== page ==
Day 24: Paid Twice
When I started the “33 Days” series, I did so with the intent of connecting with other personal finance bloggers. One blogger who has written several “reaction posts” is Paid Twice. I received the following guest post from her, and I thought I’d share it in it’s entirety. I am humbled to think that No Credit Needed “inspired” her – and I hope that her post will do the same for many of you!
How No Credit Needed Inspired Me To Start Seriously Getting Out Of Debt – Completely Out
I’ve been in some sort of debt for my entire adult life. I got my first car loan (with my parents co-signing) at 16. I could have bought a good used car with the $6000 I had saved up for it but instead I bought a new car and financed half of it. I collected a small but growing pile of student loans while an undergraduate, for, wasn’t that what you did? Got the grants and scholarships you could and took the maximum federal loans you qualified for. I avoided credit card debt while an undergrad but while in graduate school living on a small stipend, I started accumulating debt bit by bit. By the time I decided to once and for all get out of (credit card) debt in 2003, I was up to my ears in credit card debt to the tune of close to $12,000.
But along with that, I had $15,000 in student loan debt, my spouse had another $14,000, and in 2004 we added a car loan to the mix to the tune of $11,000. But I never even gave any of that “other” debt a second thought. The credit cards were all that really entered my mind as a problem. I stopped using our credit cards and slowly started paying them down. I even paid over the minimum. Sometimes. Three years, two kids, and a house later, it was 2007 and money was tighter than ever and I knew that the credit card debt had to go faster than it had been. I had gotten it down to about $7000 but that just wasn’t fast enough progress. So I started trying to figure out how to do that.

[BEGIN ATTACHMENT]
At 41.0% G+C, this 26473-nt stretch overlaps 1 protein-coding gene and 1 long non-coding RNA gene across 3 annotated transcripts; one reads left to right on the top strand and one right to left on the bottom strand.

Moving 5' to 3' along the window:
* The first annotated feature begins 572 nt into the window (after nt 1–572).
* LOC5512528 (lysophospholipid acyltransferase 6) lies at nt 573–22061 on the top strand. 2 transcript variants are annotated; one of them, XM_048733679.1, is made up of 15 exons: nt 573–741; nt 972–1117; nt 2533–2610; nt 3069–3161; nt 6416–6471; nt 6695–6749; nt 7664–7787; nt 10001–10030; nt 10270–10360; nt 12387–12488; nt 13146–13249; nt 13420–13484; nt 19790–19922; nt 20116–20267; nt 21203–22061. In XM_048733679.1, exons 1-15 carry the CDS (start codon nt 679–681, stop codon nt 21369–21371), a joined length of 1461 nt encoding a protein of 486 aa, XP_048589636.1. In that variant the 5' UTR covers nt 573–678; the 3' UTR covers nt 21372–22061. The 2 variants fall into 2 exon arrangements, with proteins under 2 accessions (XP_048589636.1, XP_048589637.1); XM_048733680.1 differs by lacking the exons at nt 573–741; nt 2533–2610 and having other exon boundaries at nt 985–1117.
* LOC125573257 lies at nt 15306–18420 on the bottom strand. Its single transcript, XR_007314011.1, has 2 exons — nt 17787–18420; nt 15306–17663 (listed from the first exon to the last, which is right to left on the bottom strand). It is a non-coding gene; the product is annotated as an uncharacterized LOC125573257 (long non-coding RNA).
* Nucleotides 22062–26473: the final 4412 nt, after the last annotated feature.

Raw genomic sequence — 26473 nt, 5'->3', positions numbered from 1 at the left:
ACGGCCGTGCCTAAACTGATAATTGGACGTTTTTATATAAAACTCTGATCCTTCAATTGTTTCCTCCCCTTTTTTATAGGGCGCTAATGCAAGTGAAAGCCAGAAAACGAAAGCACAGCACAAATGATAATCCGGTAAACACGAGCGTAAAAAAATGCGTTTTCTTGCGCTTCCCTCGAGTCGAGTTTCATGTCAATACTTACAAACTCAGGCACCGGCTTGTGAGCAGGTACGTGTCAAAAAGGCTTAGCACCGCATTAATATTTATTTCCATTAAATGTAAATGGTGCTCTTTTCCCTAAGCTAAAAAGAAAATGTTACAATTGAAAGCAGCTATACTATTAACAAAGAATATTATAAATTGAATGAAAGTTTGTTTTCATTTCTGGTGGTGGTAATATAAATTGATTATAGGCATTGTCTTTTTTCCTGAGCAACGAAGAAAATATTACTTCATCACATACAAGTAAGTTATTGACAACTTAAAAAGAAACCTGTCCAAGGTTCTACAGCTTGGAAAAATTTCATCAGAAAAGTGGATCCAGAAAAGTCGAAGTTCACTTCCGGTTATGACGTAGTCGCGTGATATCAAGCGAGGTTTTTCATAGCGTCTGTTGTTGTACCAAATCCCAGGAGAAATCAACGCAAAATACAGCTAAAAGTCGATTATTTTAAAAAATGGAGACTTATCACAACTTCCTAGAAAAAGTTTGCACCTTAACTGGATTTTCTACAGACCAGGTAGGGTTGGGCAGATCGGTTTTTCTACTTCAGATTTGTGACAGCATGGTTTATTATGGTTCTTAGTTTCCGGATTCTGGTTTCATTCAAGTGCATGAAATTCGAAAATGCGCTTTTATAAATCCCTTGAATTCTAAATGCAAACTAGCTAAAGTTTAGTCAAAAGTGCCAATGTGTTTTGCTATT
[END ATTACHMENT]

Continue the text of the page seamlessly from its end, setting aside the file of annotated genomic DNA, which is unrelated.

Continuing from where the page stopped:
Through my online meanderings I followed a link someone posted on a debt support group message-board to a blog called No Credit Needed. I had no idea that personal finance blogs existed, never mind one that documented the long hard journey out of significant debt. I was fascinated, and ended up spending the next week reading the entire blog archive from the very first post onward. And as I read, I learned a lot not only about debt reduction techniques, but about being accountable to an online audience, persevering even when times were tough and wrenches were thrown in the plans, and how a whole lot of small goals could accomplish one giant goal.
I looked at my own life, and I thought… I can do this. And not only can I eliminate our credit card debt, I can eliminate our student loan debt and our car loan too, and start on a whole new philosophy where debt isn’t just a fact of life. And, in fact, I am. I’m nowhere near there yet, but with a lot of planning and commitment and focus, we’ve made a significant dent in our remaining credit card debt in just a few months time, and we have a plan to eliminate over $36,000 worth of debt in just 3 Â½ years. I started my own blog for online accountability, and the very first thing I did is join the I made a plan, I can see where we’re headed, and I feel like we’re progressing to a financially healthy place for the first time in my entire adult life. And all this by making little changes and paying small “extra” amounts to debt, over and over and over again.. Because there I found a whole lot of other people just like me, just trying to get out of debt one penny at a time.
I found No Credit Needed at just the right time. I was open to the ideas and philosophies and taking that first BIG step to making a total commitment to eliminating debt. And I am so glad I did. NCN’s story could be yours, or mine. And if he could do it, we can too.
Paid Twice blogs about her family’s journey out of debt at I’ve Paid For This Twice Already… where she shares her challenges, triumphs, setbacks, and goals reached every day. Follow her progress towards reaching her own debt-free goals by visiting her blog or subscribing to her RSS feed.
If you have been inspired by a blog, a book, a friend, or a personal finance story, write a post and contact me and Iâ€™ll be happy to link to your post.
Leave a comment about how other folks (bloggers, friends, etc.) have inspired you to get out of debt and / or change you financial habits.